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Hundreds of Philippine Workers Losing Jobs Daily

Inquirer.net, News Report, Kristine L. Alave / Philippine Daily Inquirer Posted: Jan 23, 2009

MANILA, Phils. --- Hundreds of people in the Philippines are losing their jobs every day as the global economy slows, Philippine Labor Secretary Marianito Roque said Friday.

Between Dec. 1 and Jan. 19, some 15,600 workers were laid off, Roque said in a radio interview.

Over the same period, 19,000 others had their shifts or working hours reduced.

Just for today it was reported to us that 458 people nationwide could lose their jobs, Roque said.

He said most of the job cuts were happening in the electronics sector, which has suffered from plunging global demand.

The sector employs 480,000 people and accounts for nearly 70 percent of Philippine exports.

After US chip maker Intel Corp. announced the closure of a chip testing plant in Cavite this week with the loss of 1,800 jobs, Roque warned Thursday that up to 60,000 Filipinos could lose their jobs this year, mainly in the electronics and garments industries.

Roque said he did not keep comparative figures for previous years, but stressed:

This is not normal. This is not business as usual.

Job creation is a chronic problem in the Philippines, where more than 27 million Filipinosnearly one in threelive on a dollar a day or less, according to official figures.

About a third of the labor force is jobless or underemployed, and around eight million of the countrys able-bodied citizens have gone abroad for temporary work.

The overseas workers remitted some $15 billion to their families in the 11 months to November 2008, according to the central bank.

Roque stressed that jobs are still being created in the Philippines, citing 600 new hires reported Thursday in the Calabarzon industrial belt south of Manila, where most of the electronics jobs had been lost.

These are mainly manufacturing jobs that have no connection to the electronics sector, he said.

Meanwhile, about 3,000 Filipinos are still flying out of the Philippines daily for contractual work abroad, he added.

A total of 1.3 million Filipinos found work abroad last year, up 24 percent from calendar year 2007, he said.

Tip of the iceberg

The closure of the Intel plant is just the tip of the iceberg and the Arroyo government should brace for more layoffs, plant shutdowns and dire economic indicators that will continue beyond 2010, economic and labor experts said on Friday.

The most optimistic forecast is that the US economy will recover in 2010. The Philippines recovery will come after that. The Philippines recovery cannot precede that, said Benjamin Diokno, a former labor secretary at a labor forum at the Asian Institute of Management sponsored by the Blas F. Ople Policy Center.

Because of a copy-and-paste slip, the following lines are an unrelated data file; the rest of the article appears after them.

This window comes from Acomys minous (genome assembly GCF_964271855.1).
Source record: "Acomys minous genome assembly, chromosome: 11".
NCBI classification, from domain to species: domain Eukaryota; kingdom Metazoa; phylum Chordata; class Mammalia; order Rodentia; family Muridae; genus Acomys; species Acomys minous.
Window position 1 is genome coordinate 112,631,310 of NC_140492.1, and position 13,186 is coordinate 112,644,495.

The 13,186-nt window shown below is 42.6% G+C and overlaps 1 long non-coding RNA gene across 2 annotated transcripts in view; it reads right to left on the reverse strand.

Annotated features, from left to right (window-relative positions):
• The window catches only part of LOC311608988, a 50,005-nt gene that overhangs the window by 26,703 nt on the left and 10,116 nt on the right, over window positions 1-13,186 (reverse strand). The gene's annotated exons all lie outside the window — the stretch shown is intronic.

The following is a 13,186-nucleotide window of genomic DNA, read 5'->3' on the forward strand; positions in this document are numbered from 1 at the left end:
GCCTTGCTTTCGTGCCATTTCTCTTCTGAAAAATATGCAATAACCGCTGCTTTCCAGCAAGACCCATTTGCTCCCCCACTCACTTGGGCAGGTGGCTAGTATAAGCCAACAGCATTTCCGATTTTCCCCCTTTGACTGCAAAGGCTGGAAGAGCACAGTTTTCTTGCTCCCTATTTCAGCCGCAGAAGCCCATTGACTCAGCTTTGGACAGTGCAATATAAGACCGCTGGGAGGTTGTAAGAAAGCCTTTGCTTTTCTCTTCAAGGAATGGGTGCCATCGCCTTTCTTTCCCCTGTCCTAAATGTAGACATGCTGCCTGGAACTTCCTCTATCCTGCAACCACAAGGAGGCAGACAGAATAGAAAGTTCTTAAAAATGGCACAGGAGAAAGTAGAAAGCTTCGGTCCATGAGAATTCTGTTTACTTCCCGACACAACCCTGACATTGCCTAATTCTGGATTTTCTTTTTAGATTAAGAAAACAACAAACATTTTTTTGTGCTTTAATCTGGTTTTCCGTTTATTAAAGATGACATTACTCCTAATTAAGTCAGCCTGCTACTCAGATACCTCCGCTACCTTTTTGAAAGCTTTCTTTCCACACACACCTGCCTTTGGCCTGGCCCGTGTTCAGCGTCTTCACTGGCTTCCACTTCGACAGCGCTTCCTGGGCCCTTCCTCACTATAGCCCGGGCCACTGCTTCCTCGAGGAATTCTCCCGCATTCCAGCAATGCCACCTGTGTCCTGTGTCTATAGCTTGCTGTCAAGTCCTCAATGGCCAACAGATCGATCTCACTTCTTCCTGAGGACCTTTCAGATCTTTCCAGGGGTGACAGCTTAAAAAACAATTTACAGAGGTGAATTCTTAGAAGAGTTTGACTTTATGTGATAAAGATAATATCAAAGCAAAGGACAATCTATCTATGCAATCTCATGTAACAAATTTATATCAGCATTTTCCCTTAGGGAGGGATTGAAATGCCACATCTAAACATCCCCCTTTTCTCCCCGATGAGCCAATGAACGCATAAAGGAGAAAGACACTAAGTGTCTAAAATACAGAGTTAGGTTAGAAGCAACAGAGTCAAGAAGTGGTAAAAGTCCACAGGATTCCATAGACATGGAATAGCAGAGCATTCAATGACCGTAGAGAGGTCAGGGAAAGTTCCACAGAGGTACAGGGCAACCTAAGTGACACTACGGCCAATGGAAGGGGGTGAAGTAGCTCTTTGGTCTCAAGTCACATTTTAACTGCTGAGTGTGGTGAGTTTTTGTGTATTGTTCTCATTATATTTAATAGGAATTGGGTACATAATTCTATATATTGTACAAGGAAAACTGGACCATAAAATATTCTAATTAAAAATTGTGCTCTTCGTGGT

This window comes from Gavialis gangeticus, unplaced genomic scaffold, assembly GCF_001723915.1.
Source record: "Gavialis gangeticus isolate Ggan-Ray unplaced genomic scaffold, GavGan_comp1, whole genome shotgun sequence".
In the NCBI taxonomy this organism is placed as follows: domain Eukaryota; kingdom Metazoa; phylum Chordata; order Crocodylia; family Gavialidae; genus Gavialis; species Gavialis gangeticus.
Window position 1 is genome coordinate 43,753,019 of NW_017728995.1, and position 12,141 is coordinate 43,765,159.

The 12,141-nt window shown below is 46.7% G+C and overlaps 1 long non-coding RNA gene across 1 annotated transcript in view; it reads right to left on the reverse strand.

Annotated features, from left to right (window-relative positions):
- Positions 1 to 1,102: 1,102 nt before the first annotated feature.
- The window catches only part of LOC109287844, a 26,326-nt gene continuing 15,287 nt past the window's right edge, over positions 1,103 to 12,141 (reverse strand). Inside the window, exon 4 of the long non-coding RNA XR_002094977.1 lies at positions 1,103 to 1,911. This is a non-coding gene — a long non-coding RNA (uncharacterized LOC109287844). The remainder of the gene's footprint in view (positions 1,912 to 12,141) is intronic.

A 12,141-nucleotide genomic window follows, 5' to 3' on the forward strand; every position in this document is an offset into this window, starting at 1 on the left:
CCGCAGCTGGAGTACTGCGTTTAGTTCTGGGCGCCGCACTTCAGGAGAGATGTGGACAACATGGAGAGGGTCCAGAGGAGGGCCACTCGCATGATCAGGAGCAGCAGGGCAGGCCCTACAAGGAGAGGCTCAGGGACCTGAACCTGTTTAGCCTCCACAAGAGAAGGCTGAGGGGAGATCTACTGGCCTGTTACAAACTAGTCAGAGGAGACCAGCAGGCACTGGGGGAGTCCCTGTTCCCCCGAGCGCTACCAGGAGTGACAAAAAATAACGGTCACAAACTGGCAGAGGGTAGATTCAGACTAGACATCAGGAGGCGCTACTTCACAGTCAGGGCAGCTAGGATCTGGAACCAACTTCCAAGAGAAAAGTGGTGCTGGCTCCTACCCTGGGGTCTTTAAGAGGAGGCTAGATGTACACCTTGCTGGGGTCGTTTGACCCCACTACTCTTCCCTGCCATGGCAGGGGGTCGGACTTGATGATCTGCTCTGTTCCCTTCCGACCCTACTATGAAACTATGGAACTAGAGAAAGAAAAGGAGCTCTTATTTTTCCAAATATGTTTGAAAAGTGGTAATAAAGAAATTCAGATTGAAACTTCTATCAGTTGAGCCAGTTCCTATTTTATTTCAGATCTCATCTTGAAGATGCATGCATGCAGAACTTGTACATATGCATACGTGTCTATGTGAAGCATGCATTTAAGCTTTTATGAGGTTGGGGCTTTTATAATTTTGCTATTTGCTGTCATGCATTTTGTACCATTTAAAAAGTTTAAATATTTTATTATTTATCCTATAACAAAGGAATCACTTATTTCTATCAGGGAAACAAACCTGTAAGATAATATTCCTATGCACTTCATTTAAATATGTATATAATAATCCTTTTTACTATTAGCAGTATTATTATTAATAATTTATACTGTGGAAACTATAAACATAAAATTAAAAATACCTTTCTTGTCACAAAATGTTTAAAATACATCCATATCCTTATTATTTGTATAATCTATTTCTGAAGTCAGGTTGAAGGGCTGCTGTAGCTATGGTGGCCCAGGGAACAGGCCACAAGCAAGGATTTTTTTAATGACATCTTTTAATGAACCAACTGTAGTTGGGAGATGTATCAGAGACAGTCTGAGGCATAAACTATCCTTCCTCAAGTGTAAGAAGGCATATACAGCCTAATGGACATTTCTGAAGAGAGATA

And even if the US and other major economies recover next year, their revival will not be a strong one, he said.

Diokno, who now teaches at the University of the Philippines School of Economics, estimated that 500,000 Filipinos here and abroad will lose their jobs as the global recession deepens.

The economies of the top 10 export destinations of Philippine exports are expected to get worse in 2009 and a weak recovery is projected in 2010 ... Weaker economies means lower demand for Philippine products. Weaker export demand means more layoffs, he said.

Since last year, he said a major export firm, the watchmaker Timex Corp. has been scaling down its local operations and laying off employees.

Its just the tip of the iceberg. If two major exporters are in trouble, what more the smaller ones? he said.

The Philippine Overseas Employment Administration said more than 3,000 Filipinos working in Taiwanese factories were laid off during the month of December. Labor officials in Taiwan said the number could rise to 6,000 by June.

Rising underemployment

Rene Ofreneo, a professor at the UP School of Labor and Industrial Relations, said underemployment will grow in the coming years as more and more Filipinos take on jobs they have previously turned down just to survive in these hard times.

Diokno said the number of Filipinos taking on jobs that they do not like has been increasing. The number of underemployed increased by 248,000 from 6,376,000 in April 2007 to 6,626,000 in April 2008, he said.

Ofreneo and Diokno are pessimistic about the prospects of creating jobs for displaced Filipinos. According to Ofreneo, the government cannot just retrain overseas Filipino workers for new types of work as they tend to be more negative in their outlook.

Worst people to train

The worst people to train are those in crisis. Those who should be retrained are people who still have jobs and looking for better work, he said.

The two academics said the P330-billion economic stimulus package approved by Congress should be spent in modernizing the agricultural sector instead of building new highways and roads.

It should instead be used to improve the neglected rural sector by building irrigation facilities and farm-to-market roads.

The money would also be better spent on maintenance of existing infrastructure and away from big projects, said Diokno.

Government should also earmark funds for reforestation projects, said Diokno, as this is pro-poor and would create many jobs.

With Abigail L. Ho and AFP

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